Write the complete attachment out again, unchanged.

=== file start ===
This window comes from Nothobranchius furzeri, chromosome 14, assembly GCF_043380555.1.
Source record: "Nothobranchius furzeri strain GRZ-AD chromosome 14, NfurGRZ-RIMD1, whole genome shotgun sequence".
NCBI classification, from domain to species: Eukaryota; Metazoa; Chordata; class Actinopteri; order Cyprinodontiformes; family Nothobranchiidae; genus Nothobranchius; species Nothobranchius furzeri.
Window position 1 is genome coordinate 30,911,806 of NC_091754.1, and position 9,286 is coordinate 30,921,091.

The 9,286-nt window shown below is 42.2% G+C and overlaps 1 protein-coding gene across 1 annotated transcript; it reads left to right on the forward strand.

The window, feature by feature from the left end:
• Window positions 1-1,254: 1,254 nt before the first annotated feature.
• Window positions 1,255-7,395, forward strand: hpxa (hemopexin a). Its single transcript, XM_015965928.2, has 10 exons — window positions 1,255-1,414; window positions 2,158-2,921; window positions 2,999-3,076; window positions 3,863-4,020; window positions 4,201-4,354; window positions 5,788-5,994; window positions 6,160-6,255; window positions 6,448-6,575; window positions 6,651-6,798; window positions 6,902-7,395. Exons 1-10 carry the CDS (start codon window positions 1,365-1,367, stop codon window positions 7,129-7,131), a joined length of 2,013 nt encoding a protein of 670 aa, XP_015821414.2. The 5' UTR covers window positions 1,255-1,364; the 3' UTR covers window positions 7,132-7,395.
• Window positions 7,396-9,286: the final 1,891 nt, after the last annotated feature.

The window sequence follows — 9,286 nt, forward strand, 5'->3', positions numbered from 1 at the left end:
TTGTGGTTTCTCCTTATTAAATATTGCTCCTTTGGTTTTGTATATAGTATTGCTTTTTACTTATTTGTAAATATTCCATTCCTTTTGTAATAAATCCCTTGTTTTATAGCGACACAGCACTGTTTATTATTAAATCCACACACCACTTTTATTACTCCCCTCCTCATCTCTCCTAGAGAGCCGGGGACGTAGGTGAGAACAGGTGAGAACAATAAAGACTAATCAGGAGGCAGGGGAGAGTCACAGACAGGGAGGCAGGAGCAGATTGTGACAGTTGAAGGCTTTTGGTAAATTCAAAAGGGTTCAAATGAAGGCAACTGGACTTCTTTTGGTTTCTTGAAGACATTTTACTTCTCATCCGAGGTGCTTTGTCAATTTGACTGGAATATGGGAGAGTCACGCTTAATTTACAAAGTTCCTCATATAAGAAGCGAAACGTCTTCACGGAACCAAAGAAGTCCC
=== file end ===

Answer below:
This window comes from Nothobranchius furzeri, chromosome 14, assembly GCF_043380555.1.
Source record: "Nothobranchius furzeri strain GRZ-AD chromosome 14, NfurGRZ-RIMD1, whole genome shotgun sequence".
NCBI classification, from domain to species: Eukaryota; Metazoa; Chordata; class Actinopteri; order Cyprinodontiformes; family Nothobranchiidae; genus Nothobranchius; species Nothobranchius furzeri.
Window position 1 is genome coordinate 30,911,806 of NC_091754.1, and position 9,286 is coordinate 30,921,091.

The 9,286-nt window shown below is 42.2% G+C and overlaps 1 protein-coding gene across 1 annotated transcript; it reads left to right on the forward strand.

The window, feature by feature from the left end:
• Window positions 1-1,254: 1,254 nt before the first annotated feature.
• Window positions 1,255-7,395, forward strand: hpxa (hemopexin a). Its single transcript, XM_015965928.2, has 10 exons — window positions 1,255-1,414; window positions 2,158-2,921; window positions 2,999-3,076; window positions 3,863-4,020; window positions 4,201-4,354; window positions 5,788-5,994; window positions 6,160-6,255; window positions 6,448-6,575; window positions 6,651-6,798; window positions 6,902-7,395. Exons 1-10 carry the CDS (start codon window positions 1,365-1,367, stop codon window positions 7,129-7,131), a joined length of 2,013 nt encoding a protein of 670 aa, XP_015821414.2. The 5' UTR covers window positions 1,255-1,364; the 3' UTR covers window positions 7,132-7,395.
• Window positions 7,396-9,286: the final 1,891 nt, after the last annotated feature.

The window sequence follows — 9,286 nt, forward strand, 5'->3', positions numbered from 1 at the left end:
TTGTGGTTTCTCCTTATTAAATATTGCTCCTTTGGTTTTGTATATAGTATTGCTTTTTACTTATTTGTAAATATTCCATTCCTTTTGTAATAAATCCCTTGTTTTATAGCGACACAGCACTGTTTATTATTAAATCCACACACCACTTTTATTACTCCCCTCCTCATCTCTCCTAGAGAGCCGGGGACGTAGGTGAGAACAGGTGAGAACAATAAAGACTAATCAGGAGGCAGGGGAGAGTCACAGACAGGGAGGCAGGAGCAGATTGTGACAGTTGAAGGCTTTTGGTAAATTCAAAAGGGTTCAAATGAAGGCAACTGGACTTCTTTTGGTTTCTTGAAGACATTTTACTTCTCATCCGAGGTGCTTTGTCAATTTGACTGGAATATGGGAGAGTCACGCTTAATTTACAAAGTTCCTCATATAAGAAGCGAAACGTCTTCACGGAACCAAAGAAGTCCC